Calling constructors in arbitrary places

Calling constructors in arbitrary places

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C# lets you call another constructor from a given constructor, but only before the body of the calling constructor runs:

public C(int x) : this(x, null)
{
  // …
}
public C(int x, string y)
{
  // …
}

Why can you call another constructor at the beginning of a constructor block, but not at the end of the block, or in the middle of the block?

Well, let's break it down into two cases. (1) You're calling a "base" constructor, and (2) you're calling a "this" constructor.

For the "base" scenario, it's quite straightforward. You almost never want to call a base constructor after a derived constructor. That's an inversion of the normal dependency rules. Derived code should be able to depend on the base constructor having set up the "base" state of the object; the base constructor should never depend on the derived constructor having set up the derived state.

Suppose you're in the second case. The typical usage pattern for this scenario is to have a bunch of constructors that take different arguments and then all "feed" into one master constructor (often private) that does all the real work. Typically the public constructors have no bodies of their own, so there's no difference between calling the other constructor "before" or "after" the empty block.

Suppose you're in the second case and you are doing work in each constructor, and you want to call other constructors at some point other than the start of the current constructor.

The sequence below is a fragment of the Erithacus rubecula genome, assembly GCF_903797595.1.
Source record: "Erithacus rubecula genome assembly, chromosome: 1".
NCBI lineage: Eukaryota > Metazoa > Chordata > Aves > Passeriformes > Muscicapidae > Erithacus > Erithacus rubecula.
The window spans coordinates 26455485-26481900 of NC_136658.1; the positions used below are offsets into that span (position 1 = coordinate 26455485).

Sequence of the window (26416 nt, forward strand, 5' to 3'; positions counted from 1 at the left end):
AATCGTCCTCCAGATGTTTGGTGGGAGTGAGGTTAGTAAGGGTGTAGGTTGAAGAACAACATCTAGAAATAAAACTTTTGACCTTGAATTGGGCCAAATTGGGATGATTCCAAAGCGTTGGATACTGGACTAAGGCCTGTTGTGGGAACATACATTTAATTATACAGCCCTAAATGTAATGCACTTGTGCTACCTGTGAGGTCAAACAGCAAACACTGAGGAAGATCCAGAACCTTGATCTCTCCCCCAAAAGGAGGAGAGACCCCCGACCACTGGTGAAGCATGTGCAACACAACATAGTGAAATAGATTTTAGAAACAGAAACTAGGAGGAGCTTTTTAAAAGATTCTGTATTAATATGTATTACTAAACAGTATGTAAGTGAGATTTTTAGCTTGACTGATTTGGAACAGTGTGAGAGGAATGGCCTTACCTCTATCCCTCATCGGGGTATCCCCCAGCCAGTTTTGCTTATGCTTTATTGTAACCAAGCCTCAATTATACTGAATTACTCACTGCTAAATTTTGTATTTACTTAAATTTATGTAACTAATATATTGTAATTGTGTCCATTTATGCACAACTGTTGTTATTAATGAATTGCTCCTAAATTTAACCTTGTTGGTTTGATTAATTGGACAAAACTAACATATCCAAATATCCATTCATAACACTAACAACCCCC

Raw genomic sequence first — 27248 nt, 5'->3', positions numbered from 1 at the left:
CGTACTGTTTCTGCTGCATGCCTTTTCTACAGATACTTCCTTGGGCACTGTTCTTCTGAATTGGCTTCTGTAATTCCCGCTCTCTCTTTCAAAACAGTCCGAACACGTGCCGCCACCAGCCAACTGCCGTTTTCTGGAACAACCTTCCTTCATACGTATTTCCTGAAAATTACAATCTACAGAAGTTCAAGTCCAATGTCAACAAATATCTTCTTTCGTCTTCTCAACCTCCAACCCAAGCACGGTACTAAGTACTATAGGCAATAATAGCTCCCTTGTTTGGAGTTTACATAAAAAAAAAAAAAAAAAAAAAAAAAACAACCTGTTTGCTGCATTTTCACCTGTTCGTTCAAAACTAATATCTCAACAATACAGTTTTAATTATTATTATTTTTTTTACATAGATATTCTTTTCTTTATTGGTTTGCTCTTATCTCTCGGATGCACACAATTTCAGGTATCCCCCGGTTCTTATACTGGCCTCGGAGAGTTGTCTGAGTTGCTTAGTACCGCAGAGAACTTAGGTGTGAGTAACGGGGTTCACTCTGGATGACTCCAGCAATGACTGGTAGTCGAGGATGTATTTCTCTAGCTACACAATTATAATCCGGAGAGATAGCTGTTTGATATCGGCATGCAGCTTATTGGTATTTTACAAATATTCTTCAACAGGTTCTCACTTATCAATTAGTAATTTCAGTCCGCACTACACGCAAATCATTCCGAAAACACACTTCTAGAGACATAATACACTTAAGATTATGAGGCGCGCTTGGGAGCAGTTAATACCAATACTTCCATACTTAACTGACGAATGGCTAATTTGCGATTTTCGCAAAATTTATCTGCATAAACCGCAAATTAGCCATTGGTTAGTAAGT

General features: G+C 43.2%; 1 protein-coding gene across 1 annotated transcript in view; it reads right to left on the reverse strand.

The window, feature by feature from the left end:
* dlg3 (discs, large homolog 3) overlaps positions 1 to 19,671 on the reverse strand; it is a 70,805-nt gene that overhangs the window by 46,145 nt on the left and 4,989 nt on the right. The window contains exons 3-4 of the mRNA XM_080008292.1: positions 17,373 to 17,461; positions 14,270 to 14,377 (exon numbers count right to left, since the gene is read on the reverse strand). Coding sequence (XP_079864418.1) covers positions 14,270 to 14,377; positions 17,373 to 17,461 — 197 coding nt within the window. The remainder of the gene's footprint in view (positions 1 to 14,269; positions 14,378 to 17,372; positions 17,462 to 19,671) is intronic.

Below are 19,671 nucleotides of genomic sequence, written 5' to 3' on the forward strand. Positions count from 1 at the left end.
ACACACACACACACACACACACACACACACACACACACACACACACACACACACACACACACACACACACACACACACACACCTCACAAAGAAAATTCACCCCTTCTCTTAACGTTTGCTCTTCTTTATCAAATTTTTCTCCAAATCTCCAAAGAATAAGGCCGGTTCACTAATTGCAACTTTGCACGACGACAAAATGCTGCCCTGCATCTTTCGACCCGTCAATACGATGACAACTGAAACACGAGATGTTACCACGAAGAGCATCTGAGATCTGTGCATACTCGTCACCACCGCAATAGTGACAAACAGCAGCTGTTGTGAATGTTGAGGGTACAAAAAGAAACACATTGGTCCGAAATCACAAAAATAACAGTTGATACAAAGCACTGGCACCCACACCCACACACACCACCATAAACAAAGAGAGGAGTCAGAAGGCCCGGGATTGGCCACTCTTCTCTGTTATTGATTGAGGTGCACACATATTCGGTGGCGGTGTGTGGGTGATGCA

In that scenario you can easily accomplish this by extracting the work done by the different constructors into methods, and then calling the methods in the constructors in whatever order you like. That is superior to inventing a syntax that allows you to call other constructors at arbitrary locations. There are a number of design principles that support this decision. Two are:

1) Having two ways to do the same thing creates confusion; it adds mental cost. We often have two ways of doing the same thing in C#, but in those situations we want the situation to "pay for itself" by having the two different ways of doing the thing each be compelling, interesting and powerful features that have clear pros and cons. (For example, "query comprehensions" vs "fluent queries" are two very different-looking ways of building a query.)  Having a way to call a constructor the way you'd call any other method seems like having two ways of doing something -- calling an initialization method -- but without a compelling or interesting "payoff". 

2) We'd have to add new language syntax to do it. New syntax comes at a very high cost; it's got to be designed, implemented, tested, documented -- those are our costs. But it comes at a higher cost to you because you have to learn what the syntax means, otherwise you cannot read or maintain other people's code.  That's another cost; again, we only take the huge expense of adding syntax if we feel that there is a clear, compelling, large benefit for our customers.  I don't see a huge benefit here.

In short, achieving the desired construction control flow is easy to do without adding the feature, and there's no compelling benefit to adding the feature. No new interesting representational power is added to the language.